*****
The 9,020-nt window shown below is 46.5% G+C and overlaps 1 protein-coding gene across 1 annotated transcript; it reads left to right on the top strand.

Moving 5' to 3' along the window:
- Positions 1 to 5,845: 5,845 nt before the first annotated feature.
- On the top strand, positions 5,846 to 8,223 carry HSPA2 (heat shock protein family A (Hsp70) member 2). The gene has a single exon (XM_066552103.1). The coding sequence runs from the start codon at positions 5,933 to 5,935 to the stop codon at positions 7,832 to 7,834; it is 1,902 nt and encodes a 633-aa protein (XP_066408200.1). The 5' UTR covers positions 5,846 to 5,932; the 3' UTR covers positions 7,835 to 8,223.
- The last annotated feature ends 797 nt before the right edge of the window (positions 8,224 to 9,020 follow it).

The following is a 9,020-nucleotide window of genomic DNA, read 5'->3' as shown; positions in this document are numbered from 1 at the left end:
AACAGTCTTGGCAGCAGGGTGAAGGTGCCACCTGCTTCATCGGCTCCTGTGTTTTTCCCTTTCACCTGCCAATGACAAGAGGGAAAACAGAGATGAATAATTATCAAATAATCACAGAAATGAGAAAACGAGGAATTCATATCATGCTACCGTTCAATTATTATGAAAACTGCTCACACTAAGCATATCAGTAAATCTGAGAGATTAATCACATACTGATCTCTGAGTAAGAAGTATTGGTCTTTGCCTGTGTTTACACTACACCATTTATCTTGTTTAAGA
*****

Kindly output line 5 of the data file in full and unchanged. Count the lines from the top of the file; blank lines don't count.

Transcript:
- The last annotated feature ends 797 nt before the right edge of the window (positions 8,224 to 9,020 follow it).